Would you buy a $100 car with beautiful outside, but with no engine and lacking a couple of front seats? Unless you need it for body part reselling, you will probably choose a $10 000 car with good engine, comfy seats and reasonable fuel consumption (or fun factor). So you’re willing to pay for quality. Or you’ll pay twice.

What usually happens in IT is when you’re gathering requirements, you tend to get as much as possible in fear that if you don’t – you will never be able to get them. That produces quite a lot of waste. You also wouldn’t buy a car that has everything in the world. That makes it ekhm… Homer-Simpson-like?

homer's car

So how do you measure Business Value?

Your Product Owner is responsible for that. There is even a required column in your Product Backlog that should contain Business Value. If it doesn’t – bug your PO for it.

Sometimes you can measure Business Value directly. If you’re making a system that will speed something up or save money, you can get the exact value it will bring and put it in the Product Backlog.

But if you don’t have that kind of luxury, your PO can estimate it. In some abstract scale – it can be something like Story Points for business value (your PO and stakeholders can play Planning Poker to get it) or completely abstract things like materials, t-shirt sizes, fruit etc.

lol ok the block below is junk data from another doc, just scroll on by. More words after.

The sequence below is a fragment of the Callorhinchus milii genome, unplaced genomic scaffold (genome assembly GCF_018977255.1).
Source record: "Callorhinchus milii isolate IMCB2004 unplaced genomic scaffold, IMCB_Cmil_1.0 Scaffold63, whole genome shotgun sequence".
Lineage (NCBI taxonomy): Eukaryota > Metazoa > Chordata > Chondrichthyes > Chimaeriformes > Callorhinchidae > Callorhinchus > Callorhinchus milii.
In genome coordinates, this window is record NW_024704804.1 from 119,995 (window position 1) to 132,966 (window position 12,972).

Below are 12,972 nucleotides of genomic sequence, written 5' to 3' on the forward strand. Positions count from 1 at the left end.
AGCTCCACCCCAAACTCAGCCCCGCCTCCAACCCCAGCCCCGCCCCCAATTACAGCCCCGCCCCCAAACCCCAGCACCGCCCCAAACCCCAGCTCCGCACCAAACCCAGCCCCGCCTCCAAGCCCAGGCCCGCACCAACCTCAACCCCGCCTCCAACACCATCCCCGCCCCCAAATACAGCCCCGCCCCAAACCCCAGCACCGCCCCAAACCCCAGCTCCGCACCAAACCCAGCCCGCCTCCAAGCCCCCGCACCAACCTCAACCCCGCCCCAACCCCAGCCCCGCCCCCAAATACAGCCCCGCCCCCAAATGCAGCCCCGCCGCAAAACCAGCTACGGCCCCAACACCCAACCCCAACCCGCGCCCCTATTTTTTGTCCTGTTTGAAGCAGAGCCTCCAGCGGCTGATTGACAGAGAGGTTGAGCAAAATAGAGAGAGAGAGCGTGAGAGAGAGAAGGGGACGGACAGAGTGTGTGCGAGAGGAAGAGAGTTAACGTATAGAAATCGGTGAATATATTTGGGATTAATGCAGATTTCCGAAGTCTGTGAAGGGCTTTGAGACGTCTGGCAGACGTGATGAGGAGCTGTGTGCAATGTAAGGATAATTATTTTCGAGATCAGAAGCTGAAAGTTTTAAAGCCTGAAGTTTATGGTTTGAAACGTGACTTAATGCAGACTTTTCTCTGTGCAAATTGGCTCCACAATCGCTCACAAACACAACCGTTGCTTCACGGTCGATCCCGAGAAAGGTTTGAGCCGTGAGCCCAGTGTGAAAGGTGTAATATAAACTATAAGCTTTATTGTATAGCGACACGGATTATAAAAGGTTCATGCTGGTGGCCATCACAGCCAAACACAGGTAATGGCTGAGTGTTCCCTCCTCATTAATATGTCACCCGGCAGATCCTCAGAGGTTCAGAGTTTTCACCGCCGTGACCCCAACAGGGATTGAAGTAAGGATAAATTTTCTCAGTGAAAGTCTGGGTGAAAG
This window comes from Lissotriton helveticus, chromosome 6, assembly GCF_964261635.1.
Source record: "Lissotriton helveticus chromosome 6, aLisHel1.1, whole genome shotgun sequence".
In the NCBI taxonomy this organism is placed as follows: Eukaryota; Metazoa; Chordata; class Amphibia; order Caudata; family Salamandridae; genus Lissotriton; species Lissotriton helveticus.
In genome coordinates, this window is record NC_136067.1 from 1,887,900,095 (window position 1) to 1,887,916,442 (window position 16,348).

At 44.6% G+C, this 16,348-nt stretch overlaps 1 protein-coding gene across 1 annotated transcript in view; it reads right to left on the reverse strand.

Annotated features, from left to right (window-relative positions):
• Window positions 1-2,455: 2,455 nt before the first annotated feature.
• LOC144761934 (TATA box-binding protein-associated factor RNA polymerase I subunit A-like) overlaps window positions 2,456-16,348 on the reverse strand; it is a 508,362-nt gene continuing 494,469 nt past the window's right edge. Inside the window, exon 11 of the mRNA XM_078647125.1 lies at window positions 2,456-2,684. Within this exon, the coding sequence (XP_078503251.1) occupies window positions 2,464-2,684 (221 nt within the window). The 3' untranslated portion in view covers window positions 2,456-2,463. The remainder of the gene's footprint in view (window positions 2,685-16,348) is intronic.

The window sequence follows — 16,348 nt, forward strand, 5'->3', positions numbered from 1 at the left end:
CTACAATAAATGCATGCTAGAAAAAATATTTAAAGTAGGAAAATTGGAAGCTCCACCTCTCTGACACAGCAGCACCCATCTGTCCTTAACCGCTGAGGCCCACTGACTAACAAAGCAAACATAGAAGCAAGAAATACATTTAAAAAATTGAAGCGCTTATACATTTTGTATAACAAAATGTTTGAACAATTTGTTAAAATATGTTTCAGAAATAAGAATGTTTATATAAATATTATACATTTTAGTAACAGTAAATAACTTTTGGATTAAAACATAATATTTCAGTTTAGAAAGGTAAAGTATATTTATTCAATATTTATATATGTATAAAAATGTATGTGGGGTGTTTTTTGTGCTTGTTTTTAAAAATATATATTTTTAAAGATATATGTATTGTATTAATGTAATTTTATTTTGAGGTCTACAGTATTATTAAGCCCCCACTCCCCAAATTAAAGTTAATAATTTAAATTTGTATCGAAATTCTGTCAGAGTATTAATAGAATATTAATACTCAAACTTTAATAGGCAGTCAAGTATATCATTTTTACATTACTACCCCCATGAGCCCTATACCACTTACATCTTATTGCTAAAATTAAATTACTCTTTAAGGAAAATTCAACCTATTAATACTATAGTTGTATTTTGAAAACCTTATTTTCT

Oh and one small thing. Paying back your technical debt has NO VALUE. It’s paying your loans, it doesn’t bring you joy.

January 6, 2014 / KaTe

Scrum Master’s toolkit: Christopher Avery’s Responsibility Model

Hello Again!

Happy new year! Hope you’re all full of good food, nice feelings and excitement to come back to what you do best :)

Today I will give you a simple tool – a poster that you can give to your teams, that can really help.

Few years ago, on a conference I met a great guy – his name was Chris Avery. He mainly works with leaders and high-level management. He introduced me to his Responsibility Process, which I really like. It’s based on a model that you can use in your daily work. And if you’d like to know more visit his website.

So what is this all about? Simply: about responsibility. In English, there are two words very close to each other, but with a major distinction. I noticed that not only in Polish, but also in many other languages Responsibility and Accountability are the same word. So please, check in your language if this isn’t the case. And if is, stress the difference on every occasion!

So why a model or a process? Can’t a person just be responsible? It’s a little more complex than that. Children learn responsibility as they grow up and experience more. As adults we can also go through this process every time something happens.  So let me explain how it works with an example – I lost my keys.

Quit – you can always quit and just not solve the problem. In the case of losing keys, I would call my boyfriend and say I’m stating with him tonight.